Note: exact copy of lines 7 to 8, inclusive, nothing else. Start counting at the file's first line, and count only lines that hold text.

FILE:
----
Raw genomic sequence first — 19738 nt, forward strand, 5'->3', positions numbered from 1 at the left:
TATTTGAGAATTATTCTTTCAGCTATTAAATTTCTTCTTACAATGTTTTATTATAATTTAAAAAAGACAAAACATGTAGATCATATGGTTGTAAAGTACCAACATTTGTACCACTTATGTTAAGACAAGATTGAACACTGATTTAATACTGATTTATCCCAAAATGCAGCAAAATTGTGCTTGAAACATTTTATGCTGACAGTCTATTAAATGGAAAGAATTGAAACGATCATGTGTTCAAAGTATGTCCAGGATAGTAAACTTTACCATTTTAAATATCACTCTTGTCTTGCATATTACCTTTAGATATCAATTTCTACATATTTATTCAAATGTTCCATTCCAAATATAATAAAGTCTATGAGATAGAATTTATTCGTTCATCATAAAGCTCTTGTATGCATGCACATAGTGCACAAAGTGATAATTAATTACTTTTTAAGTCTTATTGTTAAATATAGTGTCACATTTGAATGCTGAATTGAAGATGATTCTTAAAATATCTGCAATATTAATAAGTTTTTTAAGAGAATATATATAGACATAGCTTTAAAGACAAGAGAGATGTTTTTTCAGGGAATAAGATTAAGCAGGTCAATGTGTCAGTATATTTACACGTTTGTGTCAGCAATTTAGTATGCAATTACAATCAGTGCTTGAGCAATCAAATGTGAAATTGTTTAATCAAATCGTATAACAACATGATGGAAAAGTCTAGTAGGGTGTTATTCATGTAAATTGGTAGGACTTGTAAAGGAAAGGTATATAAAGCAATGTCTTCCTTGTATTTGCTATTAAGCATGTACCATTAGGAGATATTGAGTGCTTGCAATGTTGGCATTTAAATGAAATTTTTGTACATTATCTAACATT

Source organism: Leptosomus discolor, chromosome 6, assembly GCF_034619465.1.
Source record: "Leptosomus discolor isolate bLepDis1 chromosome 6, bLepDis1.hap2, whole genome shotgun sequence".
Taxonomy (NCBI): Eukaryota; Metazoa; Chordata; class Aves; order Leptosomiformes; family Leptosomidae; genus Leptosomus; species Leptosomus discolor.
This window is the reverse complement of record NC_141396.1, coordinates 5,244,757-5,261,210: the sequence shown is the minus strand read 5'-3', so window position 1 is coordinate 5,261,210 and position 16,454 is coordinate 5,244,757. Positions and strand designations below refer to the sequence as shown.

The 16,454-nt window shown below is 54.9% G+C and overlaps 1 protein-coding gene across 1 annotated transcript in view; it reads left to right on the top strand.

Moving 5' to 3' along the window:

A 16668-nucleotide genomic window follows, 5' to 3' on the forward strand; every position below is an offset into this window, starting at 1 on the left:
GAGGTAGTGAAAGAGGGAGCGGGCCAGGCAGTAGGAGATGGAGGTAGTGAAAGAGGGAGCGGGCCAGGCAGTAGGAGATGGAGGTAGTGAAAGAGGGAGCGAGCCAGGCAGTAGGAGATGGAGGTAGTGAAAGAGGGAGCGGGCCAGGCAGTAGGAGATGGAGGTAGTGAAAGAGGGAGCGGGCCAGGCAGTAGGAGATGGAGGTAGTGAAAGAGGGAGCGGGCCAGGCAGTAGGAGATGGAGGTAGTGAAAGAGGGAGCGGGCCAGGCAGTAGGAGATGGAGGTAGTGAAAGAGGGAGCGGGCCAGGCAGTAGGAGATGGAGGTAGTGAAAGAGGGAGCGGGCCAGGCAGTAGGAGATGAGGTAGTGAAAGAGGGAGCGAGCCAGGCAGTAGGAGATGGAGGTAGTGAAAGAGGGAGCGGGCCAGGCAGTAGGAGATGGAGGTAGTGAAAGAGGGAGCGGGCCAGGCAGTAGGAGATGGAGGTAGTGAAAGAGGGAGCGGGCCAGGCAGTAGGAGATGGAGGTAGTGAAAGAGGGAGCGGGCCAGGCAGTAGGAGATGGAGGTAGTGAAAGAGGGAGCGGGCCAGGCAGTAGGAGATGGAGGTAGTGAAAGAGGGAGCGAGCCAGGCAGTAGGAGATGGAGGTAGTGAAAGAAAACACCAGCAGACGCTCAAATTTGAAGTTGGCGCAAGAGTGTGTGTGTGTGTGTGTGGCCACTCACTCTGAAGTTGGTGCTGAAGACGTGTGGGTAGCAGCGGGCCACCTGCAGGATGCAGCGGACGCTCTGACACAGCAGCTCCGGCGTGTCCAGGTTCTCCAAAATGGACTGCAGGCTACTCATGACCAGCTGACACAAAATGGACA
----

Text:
The 16,454-nt window shown below is 54.9% G+C and overlaps 1 protein-coding gene across 1 annotated transcript in view; it reads left to right on the top strand.

Moving 5' to 3' along the window: